Together Alone: A Memoir of Marriage and Place
by Susan Wittig Albert

University of Texas Press, 2011. ISBN 978-0-292-72646-8.
Reviewed by Edith O'Nuallain
Posted on 12/15/2012

Nonfiction: Memoir

Memoirs occupy a rather special place in a writer's world, not least because they are an attempt to understand the series of events which have composed a life. Often chaotic, these fragments are gathered into a coherent story unique to the author alone, yet with a timbre that resonates with the reader's own personal experience. In Together Alone Susan Wittig Albert reviews twenty years worth of her personal journal entries, memories and reflections, presenting them as the nuanced story of one woman's attempt to combine commitment to her marriage with her growing desire for silence and solitude.

The book opens with the author's recent marriage to Bill, and tells how they settled into a simple, almost idyllic existence, growing their own food, raising chickens and learning to live self-sufficiently. They left their former lives and successful careers behind in the city, moving out and setting up home on a parcel of rural land named Meadow Knoll, about sixty miles northwest of Austin, in Texas Hill Country. Both were acutely aware of all they consumed, from household supplies and clothing to gasoline and electricity, and were determined to grow and supply as much of their needs as possible. Albert's constant mantra was to ask of anything they used: "what is its true cost (in fossil fuels...environmental impact, as well as dollars)?" [p. 64]

Life at Meadow Knoll afforded the author many hours of dedicated writing time, and over the years she became a successful writer, penning both fiction and non-fiction works. She also set up the non-profit organization, Story Circle Network, whose aim remains that of encouraging women to tell and share their stories. Yet, while enjoying the freedom of being able to write for a living, her days were not without the usual disruptive forces of marriage and homesteading life.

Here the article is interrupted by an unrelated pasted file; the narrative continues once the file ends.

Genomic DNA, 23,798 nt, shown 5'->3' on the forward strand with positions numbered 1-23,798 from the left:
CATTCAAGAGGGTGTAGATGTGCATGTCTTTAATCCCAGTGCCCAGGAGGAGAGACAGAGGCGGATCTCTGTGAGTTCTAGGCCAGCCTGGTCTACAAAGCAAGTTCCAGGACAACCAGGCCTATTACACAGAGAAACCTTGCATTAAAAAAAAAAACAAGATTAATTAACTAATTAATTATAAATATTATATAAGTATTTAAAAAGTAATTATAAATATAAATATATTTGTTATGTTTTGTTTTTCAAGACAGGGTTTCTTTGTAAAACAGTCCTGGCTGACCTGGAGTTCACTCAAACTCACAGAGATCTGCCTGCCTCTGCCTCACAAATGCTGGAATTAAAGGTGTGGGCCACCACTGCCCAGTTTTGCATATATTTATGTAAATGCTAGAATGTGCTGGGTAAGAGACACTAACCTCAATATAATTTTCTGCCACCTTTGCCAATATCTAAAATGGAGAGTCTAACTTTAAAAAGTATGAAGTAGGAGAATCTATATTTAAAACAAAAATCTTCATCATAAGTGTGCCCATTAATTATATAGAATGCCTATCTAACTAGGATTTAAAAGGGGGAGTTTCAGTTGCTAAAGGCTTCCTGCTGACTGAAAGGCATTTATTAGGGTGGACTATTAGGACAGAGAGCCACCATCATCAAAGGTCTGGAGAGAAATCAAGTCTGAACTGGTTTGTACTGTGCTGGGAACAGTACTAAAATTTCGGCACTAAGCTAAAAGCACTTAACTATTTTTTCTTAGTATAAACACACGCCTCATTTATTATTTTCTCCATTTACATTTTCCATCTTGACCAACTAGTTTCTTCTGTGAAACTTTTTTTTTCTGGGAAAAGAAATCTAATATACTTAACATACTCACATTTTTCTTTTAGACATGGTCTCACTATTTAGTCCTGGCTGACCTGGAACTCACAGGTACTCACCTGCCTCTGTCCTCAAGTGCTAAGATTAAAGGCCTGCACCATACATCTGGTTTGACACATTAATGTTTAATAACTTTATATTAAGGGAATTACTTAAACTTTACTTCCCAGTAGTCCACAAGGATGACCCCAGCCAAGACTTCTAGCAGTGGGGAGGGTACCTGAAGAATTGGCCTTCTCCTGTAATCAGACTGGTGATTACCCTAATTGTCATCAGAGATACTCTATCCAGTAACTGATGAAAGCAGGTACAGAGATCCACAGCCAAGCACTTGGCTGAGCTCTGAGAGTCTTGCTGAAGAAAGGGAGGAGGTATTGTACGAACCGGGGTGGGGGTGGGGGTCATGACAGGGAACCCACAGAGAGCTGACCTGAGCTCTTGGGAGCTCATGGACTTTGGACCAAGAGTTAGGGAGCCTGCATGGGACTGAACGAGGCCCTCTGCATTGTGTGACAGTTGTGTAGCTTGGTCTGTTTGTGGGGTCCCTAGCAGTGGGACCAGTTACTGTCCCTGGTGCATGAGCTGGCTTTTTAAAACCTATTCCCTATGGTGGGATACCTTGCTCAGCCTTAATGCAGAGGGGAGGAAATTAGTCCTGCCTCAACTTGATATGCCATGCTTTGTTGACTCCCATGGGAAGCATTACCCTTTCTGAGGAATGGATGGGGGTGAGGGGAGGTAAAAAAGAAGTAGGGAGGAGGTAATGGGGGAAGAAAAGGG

Eventually her need for something more than "the sweet dailiness of home" [p.91] led her on a journey which ended at the gates to a contemplative retreat community, Lebh Shomea, set in a remote and desolate terrain in the rugged brush wilderness of southern Texas:

a desert, a landscape of nothing but sky and land, a wasteland of stark simplicity and sparse comfort that reduces our human pretensions to blown dust and forces us to our knees in the presence of its transcendent mystery. [p.103]

Here the author discovered something long yearned for but previously unknown, the space and time to experience fully a place where "the silence, like a prayer shawl, settles across [her] shoulders." [p.99] Here was a landscape to which she returned again and again and which required nothing more from her than the conscious act of being present to it. Far away from the familiar comforts of home, in the time and space afforded by the silence and solitude of this desert landscape, Albert was able to reflect upon what it was that she really wanted:

I wanted the intimacy and companionship of marriage but not at the expense of solitude...What I need is to be whole and wholly myself, complete, authentic, and real. Being alone gives me back myself...I can listen to myself...And listening—whether I'm listening through journaling, serious reading, silent meditation, or simply renewing my wonderment at the world—has become my most important spiritual practice. [p.87]